3.So which star were they following? Or perhaps more pertinently as we begin 2019, which star are you following? The word ‘Epiphany’ is a Greek word which means, ‘shining forth’. The star shone out not to give the magi light for their journey, but to lead them forward to encounter the one that God had sent as saviour. The concept of the star also leads to the conclusion that the light shining out was not for one particular nation or group, but for all the nations, because a star can be seen from a great distance and its light covers a large area. Presumably these magi had everything they needed, including status, but they saw something far more important.

Which star are you going to be following in 2019? Our society has rejected its foundations and relegated worship of Jesus Christ to something that is private and may be nice for you, but at the end of the day has no relevance for real life. However, as G K Chesterton commented, when people stop believing in God they don’t believe in nothing, they believe in anything.

There are many altars at which people of 21st Century worship, and Christians get drawn to them as well. The one that is prominent is the altar of celebrity and it is so easy to be sucked in. Their lives are followed, we watch them in the jungle and dancing shows, we hang on their words and they have a disproportionate influence on society and its values. Is this the star we are following and are these the people we seek to emulate, because we have absorbed the culture around us? We do see this celebrity culture in the church and we need to remember it is Jesus we follow, not people.

The star of wealth, health and happiness is one that is prominent – perhaps epitomised in the various lotteries that promise life-changing sums of money. Well, we are not that greedy, but we want enough to be comfortable, health to live to a ripe old age and surely God wants us to be happy. These are not unreasonable aims and God has given us the world to enjoy, but this is not the star we follow. Jesus’ words come to mind:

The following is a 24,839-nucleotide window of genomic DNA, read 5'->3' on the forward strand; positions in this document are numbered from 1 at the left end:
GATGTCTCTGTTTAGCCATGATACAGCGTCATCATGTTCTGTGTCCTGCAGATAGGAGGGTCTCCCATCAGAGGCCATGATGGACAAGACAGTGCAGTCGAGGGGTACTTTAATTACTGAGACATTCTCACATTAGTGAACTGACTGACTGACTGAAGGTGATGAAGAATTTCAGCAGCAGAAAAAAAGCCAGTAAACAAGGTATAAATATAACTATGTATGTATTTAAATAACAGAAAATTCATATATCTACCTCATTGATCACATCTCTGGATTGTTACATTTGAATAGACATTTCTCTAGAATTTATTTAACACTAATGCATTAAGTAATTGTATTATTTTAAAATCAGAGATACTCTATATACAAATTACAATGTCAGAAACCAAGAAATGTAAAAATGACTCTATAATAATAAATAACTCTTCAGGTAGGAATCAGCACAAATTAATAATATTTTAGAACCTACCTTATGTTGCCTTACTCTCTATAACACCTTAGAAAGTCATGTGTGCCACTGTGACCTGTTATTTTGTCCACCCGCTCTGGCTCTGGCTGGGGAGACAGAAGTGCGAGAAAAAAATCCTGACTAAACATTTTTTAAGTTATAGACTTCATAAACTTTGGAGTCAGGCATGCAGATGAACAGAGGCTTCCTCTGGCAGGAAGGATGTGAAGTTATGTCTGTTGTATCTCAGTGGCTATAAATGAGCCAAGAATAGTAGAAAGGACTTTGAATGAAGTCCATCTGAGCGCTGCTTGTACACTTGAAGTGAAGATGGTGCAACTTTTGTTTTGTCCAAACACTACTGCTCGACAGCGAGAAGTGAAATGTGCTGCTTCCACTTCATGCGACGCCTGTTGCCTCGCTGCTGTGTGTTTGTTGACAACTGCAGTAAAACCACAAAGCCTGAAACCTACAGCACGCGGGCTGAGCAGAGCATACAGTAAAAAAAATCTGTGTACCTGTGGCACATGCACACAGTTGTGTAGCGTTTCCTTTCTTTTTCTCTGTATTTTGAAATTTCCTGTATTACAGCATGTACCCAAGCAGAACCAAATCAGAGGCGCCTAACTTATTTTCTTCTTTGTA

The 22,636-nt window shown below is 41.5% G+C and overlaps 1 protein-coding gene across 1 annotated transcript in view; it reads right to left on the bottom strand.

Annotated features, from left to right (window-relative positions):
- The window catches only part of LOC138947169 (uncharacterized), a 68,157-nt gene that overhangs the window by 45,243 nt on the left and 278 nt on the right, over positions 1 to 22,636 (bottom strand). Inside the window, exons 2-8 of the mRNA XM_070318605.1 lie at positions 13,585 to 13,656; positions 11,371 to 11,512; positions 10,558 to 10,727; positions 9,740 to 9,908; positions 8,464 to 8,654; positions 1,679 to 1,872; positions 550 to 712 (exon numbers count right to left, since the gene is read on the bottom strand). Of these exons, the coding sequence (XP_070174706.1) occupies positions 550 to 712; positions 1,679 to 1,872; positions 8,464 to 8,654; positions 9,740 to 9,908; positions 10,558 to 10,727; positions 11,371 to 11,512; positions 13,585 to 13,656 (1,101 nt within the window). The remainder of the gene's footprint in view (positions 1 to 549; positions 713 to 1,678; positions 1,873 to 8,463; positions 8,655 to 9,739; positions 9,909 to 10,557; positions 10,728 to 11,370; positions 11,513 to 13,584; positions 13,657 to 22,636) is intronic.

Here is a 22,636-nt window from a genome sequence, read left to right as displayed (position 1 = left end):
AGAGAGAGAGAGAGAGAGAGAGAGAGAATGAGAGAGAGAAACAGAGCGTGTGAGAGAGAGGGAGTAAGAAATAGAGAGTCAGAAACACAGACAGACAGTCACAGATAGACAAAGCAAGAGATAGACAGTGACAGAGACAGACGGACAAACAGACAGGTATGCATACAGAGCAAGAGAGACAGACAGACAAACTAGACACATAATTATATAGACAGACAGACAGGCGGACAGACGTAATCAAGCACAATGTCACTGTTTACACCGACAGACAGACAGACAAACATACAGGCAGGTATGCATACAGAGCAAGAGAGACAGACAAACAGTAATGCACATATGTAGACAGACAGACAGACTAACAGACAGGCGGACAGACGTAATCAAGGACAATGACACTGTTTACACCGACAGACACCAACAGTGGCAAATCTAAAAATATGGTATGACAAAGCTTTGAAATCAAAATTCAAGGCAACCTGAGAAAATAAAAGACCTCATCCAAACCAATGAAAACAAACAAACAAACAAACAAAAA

‘So do not worry, saying, “What shall we eat?” or “What shall we drink?” or “What shall we wear?” For the pagans run after all these things, and your heavenly Father knows that you need them. But seek first his kingdom and his righteousness, and all these things will be given to you as well.’ Matthew 6:31-33

Let’s follow the right star, and other things take their rightful place – although don’t read this as life being a bed of roses! All our ambitions are subject to the will and authority of God our Father in the Lord Jesus Christ – the star we claim to follow.

Perhaps it is the star of self-fulfilment. There is only one life so live it. Again very easy to get absorbed into this philosophy. When there are athletic events on and we learn about the dedication and commitment of athletes to their sport, we are often supposed to sympathise with them over the sacrifices they have made: their family, their social life, their personal life, all put on hold for the greater glory of the sport or the nation. Great ideals, but at the end of the day it is the achievement of personal ambition for which the sacrifices have been made. However, we can learn a lot from the dedication and commitment of athletes for Christian discipleship. Too often we are flakey and would rather stay in bed than get down to the gym or pound the streets. However, we don’t follow the star of self fulfilment or personal ambition, but the star of Jesus Christ.

We are at the beginning of 2019 and none of us knows what is in store. The message of Christmas is that we follow the star of God to the Christ child and submit all our hopes, and ambitions; our weaknesses and failings; our success and triumph; our sin and shame, to him. He is the one who can bear it all and raise us up into the glory of his presence. The star we follow into 2019 is that of Jesus Christ, the shepherd of Israel, the risen saviour, the King over all.